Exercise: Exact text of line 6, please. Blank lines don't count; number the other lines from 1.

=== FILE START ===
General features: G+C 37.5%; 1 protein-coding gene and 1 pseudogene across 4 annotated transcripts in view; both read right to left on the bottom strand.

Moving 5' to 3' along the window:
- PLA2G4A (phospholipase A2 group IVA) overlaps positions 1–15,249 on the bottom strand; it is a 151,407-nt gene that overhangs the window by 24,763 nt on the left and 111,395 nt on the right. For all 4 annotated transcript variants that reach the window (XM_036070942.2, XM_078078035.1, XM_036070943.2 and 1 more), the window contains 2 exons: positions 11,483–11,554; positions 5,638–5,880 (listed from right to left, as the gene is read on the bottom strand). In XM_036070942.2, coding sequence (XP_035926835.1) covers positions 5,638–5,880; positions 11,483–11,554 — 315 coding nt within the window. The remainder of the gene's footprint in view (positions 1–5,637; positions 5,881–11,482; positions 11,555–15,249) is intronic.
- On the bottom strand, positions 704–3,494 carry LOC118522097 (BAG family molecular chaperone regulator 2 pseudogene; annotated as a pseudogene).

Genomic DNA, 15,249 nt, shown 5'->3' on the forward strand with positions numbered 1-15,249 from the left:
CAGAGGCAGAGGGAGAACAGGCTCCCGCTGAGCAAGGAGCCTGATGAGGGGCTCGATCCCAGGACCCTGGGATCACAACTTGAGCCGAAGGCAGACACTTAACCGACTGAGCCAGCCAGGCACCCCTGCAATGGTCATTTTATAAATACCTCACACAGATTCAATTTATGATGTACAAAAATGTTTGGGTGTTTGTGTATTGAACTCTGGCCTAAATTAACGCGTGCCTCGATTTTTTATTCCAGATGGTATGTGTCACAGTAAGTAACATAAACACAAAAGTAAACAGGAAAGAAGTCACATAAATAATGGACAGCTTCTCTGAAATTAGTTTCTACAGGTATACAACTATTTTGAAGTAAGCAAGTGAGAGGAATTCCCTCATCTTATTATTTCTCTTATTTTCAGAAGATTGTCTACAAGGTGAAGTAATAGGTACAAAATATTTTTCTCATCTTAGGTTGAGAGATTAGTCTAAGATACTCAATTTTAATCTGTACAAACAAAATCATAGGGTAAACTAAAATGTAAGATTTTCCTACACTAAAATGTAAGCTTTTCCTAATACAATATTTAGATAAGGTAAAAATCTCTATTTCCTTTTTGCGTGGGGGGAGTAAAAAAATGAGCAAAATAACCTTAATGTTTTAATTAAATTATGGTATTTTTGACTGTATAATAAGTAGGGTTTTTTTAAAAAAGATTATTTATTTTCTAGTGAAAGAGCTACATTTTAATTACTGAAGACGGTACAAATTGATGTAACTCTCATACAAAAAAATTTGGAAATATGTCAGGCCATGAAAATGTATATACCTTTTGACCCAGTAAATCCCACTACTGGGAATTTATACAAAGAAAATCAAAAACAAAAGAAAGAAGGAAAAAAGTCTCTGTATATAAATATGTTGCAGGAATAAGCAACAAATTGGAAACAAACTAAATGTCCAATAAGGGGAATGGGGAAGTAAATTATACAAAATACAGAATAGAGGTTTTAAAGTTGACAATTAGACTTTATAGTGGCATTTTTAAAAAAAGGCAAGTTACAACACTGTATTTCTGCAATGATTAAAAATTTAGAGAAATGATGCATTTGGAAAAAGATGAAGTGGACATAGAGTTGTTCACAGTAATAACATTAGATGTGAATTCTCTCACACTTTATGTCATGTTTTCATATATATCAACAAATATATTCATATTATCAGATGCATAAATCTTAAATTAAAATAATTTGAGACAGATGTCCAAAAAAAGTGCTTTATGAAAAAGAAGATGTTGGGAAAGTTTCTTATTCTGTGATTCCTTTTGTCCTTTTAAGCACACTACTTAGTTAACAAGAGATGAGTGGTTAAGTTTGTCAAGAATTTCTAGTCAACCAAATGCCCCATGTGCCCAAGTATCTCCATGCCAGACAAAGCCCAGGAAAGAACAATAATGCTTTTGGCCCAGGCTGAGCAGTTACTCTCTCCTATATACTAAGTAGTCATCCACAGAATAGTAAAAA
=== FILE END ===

CAGAGGCAGAGGGAGAACAGGCTCCCGCTGAGCAAGGAGCCTGATGAGGGGCTCGATCCCAGGACCCTGGGATCACAACTTGAGCCGAAGGCAGACACTTAACCGACTGAGCCAGCCAGGCACCCCTGCAATGGTCATTTTATAAATACCTCACACAGATTCAATTTATGATGTACAAAAATGTTTGGGTGTTTGTGTATTGAACTCTGGCCTAAATTAACGCGTGCCTCGATTTTTTATTCCAGATGGTATGTGTCACAGTAAGTAACATAAACACAAAAGTAAACAGGAAAGAAGTCACATAAATAATGGACAGCTTCTCTGAAATTAGTTTCTACAGGTATACAACTATTTTGAAGTAAGCAAGTGAGAGGAATTCCCTCATCTTATTATTTCTCTTATTTTCAGAAGATTGTCTACAAGGTGAAGTAATAGGTACAAAATATTTTTCTCATCTTAGGTTGAGAGATTAGTCTAAGATACTCAATTTTAATCTGTACAAACAAAATCATAGGGTAAACTAAAATGTAAGATTTTCCTACACTAAAATGTAAGCTTTTCCTAATACAATATTTAGATAAGGTAAAAATCTCTATTTCCTTTTTGCGTGGGGGGAGTAAAAAAATGAGCAAAATAACCTTAATGTTTTAATTAAATTATGGTATTTTTGACTGTATAATAAGTAGGGTTTTTTTAAAAAAGATTATTTATTTTCTAGTGAAAGAGCTACATTTTAATTACTGAAGACGGTACAAATTGATGTAACTCTCATACAAAAAAATTTGGAAATATGTCAGGCCATGAAAATGTATATACCTTTTGACCCAGTAAATCCCACTACTGGGAATTTATACAAAGAAAATCAAAAACAAAAGAAAGAAGGAAAAAAGTCTCTGTATATAAATATGTTGCAGGAATAAGCAACAAATTGGAAACAAACTAAATGTCCAATAAGGGGAATGGGGAAGTAAATTATACAAAATACAGAATAGAGGTTTTAAAGTTGACAATTAGACTTTATAGTGGCATTTTTAAAAAAAGGCAAGTTACAACACTGTATTTCTGCAATGATTAAAAATTTAGAGAAATGATGCATTTGGAAAAAGATGAAGTGGACATAGAGTTGTTCACAGTAATAACATTAGATGTGAATTCTCTCACACTTTATGTCATGTTTTCATATATATCAACAAATATATTCATATTATCAGATGCATAAATCTTAAATTAAAATAATTTGAGACAGATGTCCAAAAAAAGTGCTTTATGAAAAAGAAGATGTTGGGAAAGTTTCTTATTCTGTGATTCCTTTTGTCCTTTTAAGCACACTACTTAGTTAACAAGAGATGAGTGGTTAAGTTTGTCAAGAATTTCTAGTCAACCAAATGCCCCATGTGCCCAAGTATCTCCATGCCAGACAAAGCCCAGGAAAGAACAATAATGCTTTTGGCCCAGGCTGAGCAGTTACTCTCTCCTATATACTAAGTAGTCATCCACAGAATAGTAAAAA